The number of Bay of Plenty people participating in weekly sport and recreation has fallen in the last few years, with busier lives and the use of technology cited as reasons.
Sport New Zealand's most recent Active survey found almost three-quarters of Bay residents, 72 per cent, do some form of sport and recreation each week.
This is about the same as the national average, but a slight decline from nine years ago when 77 per cent of Bay residents said they exercised weekly.
The most popular activity in the Bay, by a significant margin, was walking. Sixty per cent of the population said they went for a stroll as fitness or leisure activity during the year.
Around a quarter of the population swim, fish or cycle, and 20 per cent lift weights, run or cycle in a gym or at home.
Women were more likely to do pilates, yoga, aerobics, dance or bodyweight training, while men were more likely to play golf, hunt, tramp or surf.
The survey, conducted in 2013/14 and released last year, found the nature of participation was changing due to a number of lifestyle factors.
Sport New Zealand's (SNZ) general manager of community sport Geoff Barry said participation was declining around the country.
Mr Barry said Kiwis were finding it difficult to fit sport and exercise into increasingly time-poor lifestyles. As a result, there has been a shift toward casual, flexible activities, such as going for a walk or hitting the gym, and away from club and organised sport.
"There are changes that are happening in the way people are participating. People are looking at physical activity that suits the time and cost structure they have available," Mr Barry said.
"People might be more inclined to go to a gym ... where they can do it when they want and when they have time, rather than making long-term commitments like a 16-week football or cricket season."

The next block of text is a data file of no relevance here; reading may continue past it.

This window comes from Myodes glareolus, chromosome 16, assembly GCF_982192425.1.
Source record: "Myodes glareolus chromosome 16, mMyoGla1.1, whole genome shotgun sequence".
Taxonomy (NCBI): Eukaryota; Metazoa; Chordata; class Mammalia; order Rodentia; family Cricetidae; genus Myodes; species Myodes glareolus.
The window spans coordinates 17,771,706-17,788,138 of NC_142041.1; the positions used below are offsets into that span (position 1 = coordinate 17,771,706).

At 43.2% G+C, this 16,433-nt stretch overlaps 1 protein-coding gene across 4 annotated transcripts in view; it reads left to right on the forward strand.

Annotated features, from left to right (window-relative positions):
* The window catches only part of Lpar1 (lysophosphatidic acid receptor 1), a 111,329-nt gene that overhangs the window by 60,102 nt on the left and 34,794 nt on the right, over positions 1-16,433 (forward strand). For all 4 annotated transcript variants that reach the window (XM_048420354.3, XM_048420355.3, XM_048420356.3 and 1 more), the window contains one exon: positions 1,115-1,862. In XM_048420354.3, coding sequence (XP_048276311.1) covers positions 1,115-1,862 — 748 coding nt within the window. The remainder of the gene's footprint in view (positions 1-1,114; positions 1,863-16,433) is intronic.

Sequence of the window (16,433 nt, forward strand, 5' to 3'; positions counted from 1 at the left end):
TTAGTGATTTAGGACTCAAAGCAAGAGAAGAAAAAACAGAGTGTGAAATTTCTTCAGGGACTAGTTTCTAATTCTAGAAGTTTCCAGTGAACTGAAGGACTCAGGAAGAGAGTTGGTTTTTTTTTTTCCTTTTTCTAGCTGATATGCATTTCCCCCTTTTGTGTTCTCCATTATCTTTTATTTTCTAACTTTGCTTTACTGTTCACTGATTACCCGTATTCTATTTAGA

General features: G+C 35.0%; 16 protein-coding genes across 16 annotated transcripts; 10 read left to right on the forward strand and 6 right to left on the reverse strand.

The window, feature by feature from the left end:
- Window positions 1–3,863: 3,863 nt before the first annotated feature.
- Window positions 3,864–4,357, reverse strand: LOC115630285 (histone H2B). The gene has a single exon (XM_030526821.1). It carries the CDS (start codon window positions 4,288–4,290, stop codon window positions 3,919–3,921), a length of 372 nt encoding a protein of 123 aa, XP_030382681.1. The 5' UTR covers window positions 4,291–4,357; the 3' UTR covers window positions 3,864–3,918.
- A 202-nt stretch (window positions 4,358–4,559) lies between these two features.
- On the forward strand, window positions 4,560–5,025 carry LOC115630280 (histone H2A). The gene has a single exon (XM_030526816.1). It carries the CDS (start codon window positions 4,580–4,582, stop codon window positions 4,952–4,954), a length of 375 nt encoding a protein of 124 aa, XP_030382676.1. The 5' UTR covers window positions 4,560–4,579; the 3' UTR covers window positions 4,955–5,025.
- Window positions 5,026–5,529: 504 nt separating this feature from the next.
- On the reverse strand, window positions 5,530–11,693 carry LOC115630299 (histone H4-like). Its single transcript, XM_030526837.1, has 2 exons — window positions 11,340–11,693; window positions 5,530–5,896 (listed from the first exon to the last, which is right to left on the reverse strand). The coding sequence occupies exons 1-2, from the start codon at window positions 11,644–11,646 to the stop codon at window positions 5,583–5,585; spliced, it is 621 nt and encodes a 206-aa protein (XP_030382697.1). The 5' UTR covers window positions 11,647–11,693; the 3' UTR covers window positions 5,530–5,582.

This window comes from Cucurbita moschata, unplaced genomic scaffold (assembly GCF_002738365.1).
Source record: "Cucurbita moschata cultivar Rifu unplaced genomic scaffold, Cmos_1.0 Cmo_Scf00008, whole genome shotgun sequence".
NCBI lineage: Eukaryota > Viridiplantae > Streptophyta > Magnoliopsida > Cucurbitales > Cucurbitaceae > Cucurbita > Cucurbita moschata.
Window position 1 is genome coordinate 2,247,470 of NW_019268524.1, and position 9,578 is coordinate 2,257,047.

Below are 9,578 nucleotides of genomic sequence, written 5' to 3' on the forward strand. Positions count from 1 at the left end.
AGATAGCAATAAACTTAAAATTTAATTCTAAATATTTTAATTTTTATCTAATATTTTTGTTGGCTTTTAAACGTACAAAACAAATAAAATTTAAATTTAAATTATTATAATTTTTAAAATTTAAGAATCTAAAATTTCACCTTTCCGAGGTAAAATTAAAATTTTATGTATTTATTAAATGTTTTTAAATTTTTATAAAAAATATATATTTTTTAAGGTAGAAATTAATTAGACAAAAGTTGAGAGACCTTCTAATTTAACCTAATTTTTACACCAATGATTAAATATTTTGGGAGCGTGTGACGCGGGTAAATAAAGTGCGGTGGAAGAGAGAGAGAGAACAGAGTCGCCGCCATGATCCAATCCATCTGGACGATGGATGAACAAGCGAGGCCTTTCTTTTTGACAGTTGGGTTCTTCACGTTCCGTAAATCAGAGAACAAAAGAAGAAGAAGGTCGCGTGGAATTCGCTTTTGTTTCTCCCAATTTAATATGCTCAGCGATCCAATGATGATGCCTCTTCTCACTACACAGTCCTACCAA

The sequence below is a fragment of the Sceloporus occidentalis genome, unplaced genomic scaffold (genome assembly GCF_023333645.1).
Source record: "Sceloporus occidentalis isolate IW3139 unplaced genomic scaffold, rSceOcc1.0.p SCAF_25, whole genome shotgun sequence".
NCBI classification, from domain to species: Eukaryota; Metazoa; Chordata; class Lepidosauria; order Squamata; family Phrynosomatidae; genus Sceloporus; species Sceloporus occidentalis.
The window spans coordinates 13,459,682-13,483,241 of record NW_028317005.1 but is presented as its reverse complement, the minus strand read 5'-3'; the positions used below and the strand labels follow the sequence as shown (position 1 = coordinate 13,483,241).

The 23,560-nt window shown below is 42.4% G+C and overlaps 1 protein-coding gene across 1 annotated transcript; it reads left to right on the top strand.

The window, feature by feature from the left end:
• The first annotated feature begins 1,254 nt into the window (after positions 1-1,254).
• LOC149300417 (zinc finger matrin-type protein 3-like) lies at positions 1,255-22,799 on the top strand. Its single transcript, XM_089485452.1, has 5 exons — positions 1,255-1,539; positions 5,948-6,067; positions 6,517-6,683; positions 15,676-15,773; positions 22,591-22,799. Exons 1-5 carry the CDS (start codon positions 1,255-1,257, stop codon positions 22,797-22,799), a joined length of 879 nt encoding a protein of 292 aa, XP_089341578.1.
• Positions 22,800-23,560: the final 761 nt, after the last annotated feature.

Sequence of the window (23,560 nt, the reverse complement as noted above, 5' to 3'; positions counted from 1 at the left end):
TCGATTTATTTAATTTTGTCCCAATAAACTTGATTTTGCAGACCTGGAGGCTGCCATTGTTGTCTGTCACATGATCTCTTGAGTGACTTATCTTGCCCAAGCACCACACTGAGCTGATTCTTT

This has resulted in greater attention and investment directed to local and regional sporting trusts, and less into more traditional national sporting bodies.
It was hoped this would allow local bodies to adapt to each region's needs.
Most Bay residents (70 per cent) said they were interested in doing more of a sport or an activity, but most people said they couldn't due to a lack of time.
Mr Barry said a particular challenge was instilling positive, healthy values in young people. He said this was becoming difficult, in part due to technology.
"How we respond to that challenge of young kids having lots of other things they can do with their time these days is a real challenge.
"What we're finding these days is young people need a constant fix. They need to understand why they're doing things, and they need the experience to be really good or they get turned off quickly."
A SNZ Strategic Plan document estimated Kiwis more than 12 years of age spent 80 per cent of their leisure time on passive media and social entertainment activities.
Have a hit out
Almost 70 per cent of adults in the Bay wanted to try a new activity or do more of a current one. One commonly desired activity was golf.
Matt Wooten played golf while growing up but stopped for 10 years after having kids. He's recently started playing again, and became a member at Tauranga Golf Club a year ago.
The 36-year-old said, as good as it is for you physically, it's also a fantastic social sport.
"It's getting more and more popular, especially socially. My three mates who I play with have the same age kids as well, and we're all members," Mr Wooten said.
"My son is into golf as well. When he started, it was just him and he didn't have any mates playing. Now heaps of them are playing, and their dads are getting into it so they can play with their kids as well."
Mr Wooten, who has played his way to an 8 handicap, said the game's relaxed physicality means he might be playing for a few more years yet.
"There's a lotta old guys still going around. One of the guys here is 94 I think, and he still gets around. It's gotta be quite good for you. You must walk about five kilometres going around."